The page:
A CORONER has issued a safety warning over the domestic use of barbecues after a grandfather was engulfed in flames and died in an explosion at his home.

George Young was testing a gas barbecue in a shed in the garden of his Burnopfield property, near Stanley, when a gas leak is believed to have caused the blast.

The 68-year-old was killed in the explosion and suffered severe burns on June 10 which flattened two plastic sheds and tore though the windows and roof of his bungalow.

Dr Leslie Hamilton, assistant coroner for County Durham and Darlington, issued a safety warning at the inquest yesterday into Mr Young’s death.

“This was a tragic case of a man planning to have a family barbecue,” said Dr Hamilton. “He had to test the barbecue and that is a warning to any member of the public who has a barbecue that has not been used for a while - not to check it inside or in a shed.

“The gas would have been able to escape outside.”

The court at Crook Civic Centre heard a 999 call was made at 8.40pm on the night of the incident, reporting a building on fire in Oakfields.

When crews arrived at the scene they found Mr Young’s body and worked to extinguish the flames at the rear of the house, which he shared with his wife who was not in at the time.

An investigation by County Durham and Darlington Fire and Rescue Service found one of the two sheds, closest to the bungalow, contained boxes while the one closer to the garden contained a petrol lawn mower, tools, barbecue and a Calor gas cylinder.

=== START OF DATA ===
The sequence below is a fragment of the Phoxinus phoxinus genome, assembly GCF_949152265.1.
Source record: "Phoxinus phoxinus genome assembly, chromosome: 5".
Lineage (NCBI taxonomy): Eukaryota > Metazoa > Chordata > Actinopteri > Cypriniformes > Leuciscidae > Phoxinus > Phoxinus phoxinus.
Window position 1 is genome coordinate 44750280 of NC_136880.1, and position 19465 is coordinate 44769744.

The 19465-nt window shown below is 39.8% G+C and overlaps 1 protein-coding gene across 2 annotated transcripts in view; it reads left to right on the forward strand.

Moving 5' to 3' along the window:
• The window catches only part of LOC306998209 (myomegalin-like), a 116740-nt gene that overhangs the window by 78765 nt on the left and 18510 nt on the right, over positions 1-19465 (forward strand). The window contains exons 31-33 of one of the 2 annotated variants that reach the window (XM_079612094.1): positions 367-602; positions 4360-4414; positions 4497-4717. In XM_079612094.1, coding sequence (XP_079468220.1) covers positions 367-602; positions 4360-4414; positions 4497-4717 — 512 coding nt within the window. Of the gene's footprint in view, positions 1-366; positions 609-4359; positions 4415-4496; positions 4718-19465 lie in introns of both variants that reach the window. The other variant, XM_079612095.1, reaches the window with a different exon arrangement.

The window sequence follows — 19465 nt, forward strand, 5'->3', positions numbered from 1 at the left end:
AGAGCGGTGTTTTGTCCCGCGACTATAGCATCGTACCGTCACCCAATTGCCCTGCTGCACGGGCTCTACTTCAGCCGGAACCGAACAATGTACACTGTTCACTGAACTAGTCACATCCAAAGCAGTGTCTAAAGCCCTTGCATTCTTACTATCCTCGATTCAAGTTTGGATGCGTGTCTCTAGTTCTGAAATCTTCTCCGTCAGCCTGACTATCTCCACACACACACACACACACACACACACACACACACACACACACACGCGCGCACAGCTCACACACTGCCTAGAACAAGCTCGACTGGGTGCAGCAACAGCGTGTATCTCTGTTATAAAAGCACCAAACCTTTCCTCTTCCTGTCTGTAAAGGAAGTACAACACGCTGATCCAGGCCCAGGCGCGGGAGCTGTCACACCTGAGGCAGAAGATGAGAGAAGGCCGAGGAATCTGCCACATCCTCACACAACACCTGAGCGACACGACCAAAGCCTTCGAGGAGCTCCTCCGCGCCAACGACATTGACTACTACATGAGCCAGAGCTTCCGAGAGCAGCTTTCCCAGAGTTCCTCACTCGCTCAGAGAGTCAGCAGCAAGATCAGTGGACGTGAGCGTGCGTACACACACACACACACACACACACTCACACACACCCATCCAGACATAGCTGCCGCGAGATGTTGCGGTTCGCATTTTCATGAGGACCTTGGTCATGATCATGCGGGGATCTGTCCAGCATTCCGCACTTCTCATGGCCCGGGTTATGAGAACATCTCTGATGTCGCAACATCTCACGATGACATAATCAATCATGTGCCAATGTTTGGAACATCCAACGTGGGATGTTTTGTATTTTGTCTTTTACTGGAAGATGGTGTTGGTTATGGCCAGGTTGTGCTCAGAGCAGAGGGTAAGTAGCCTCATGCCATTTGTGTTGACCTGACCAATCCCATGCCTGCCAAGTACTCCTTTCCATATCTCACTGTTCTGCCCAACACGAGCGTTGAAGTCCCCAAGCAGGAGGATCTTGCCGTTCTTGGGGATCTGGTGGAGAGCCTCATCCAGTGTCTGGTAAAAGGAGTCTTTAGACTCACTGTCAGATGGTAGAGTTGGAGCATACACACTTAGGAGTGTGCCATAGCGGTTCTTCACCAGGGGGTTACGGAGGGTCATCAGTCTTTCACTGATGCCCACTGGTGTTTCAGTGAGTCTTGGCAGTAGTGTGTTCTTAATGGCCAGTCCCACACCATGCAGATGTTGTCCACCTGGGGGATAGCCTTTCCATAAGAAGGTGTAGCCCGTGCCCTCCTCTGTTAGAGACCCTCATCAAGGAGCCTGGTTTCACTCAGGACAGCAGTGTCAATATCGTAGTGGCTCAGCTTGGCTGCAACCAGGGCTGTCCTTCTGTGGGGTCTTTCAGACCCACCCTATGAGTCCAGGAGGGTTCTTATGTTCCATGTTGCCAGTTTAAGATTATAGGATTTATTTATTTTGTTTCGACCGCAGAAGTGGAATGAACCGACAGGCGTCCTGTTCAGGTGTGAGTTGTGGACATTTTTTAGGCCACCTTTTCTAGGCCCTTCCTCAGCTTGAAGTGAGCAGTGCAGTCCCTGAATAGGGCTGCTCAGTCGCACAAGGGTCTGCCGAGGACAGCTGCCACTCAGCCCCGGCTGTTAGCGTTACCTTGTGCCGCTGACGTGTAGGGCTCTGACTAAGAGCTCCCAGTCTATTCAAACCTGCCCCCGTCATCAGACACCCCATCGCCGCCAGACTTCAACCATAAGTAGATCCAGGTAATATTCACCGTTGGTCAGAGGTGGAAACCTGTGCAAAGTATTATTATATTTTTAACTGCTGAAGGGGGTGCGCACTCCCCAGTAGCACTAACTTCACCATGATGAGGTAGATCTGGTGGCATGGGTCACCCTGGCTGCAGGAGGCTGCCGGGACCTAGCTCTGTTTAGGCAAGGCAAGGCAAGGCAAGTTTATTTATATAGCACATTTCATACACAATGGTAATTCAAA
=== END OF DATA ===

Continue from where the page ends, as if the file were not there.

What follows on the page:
In his report, fire investigation officer Lee Asprey identified the barbecue cooker was turned to the on position, the gas regulator on a Calor gas cylinder was turned on and the igniter button was pressed.

He said the rubber tubing on the hose between the barbecue and gas cylinder had worn away.

As a result it is understood the gas had leaked from the hose, mixing with the air within the shed.

Dr Hamilton said the officer’s hypothesis was that when the igniter button was pressed it caused a “flash back” down the rubber hose, causing a blast which engulfed the interior in flames. In the fire investigator’s report, Mr Young’s son estimated the barbecue was at least ten years old and had originally been stored outside under a cover for seven years.

The court heard it was not known when the barbecue was last used but it had never been professionally maintained or serviced.

At the time of the incident neighbours recalled hearing a loud bang before the alarm was raised.

They told The Northern Echo Mr Young was retired but had also worked as a delivery driver and took his grandchildren to school.

Tony Meakin said: “He was always very affable. He worked very hard. He seemed to be in and out all day. We are all quite numb.”

His wife Ann Meakin said residents had been traumatised by the explosion.

Dr Hamilton recorded a conclusion of accidental death.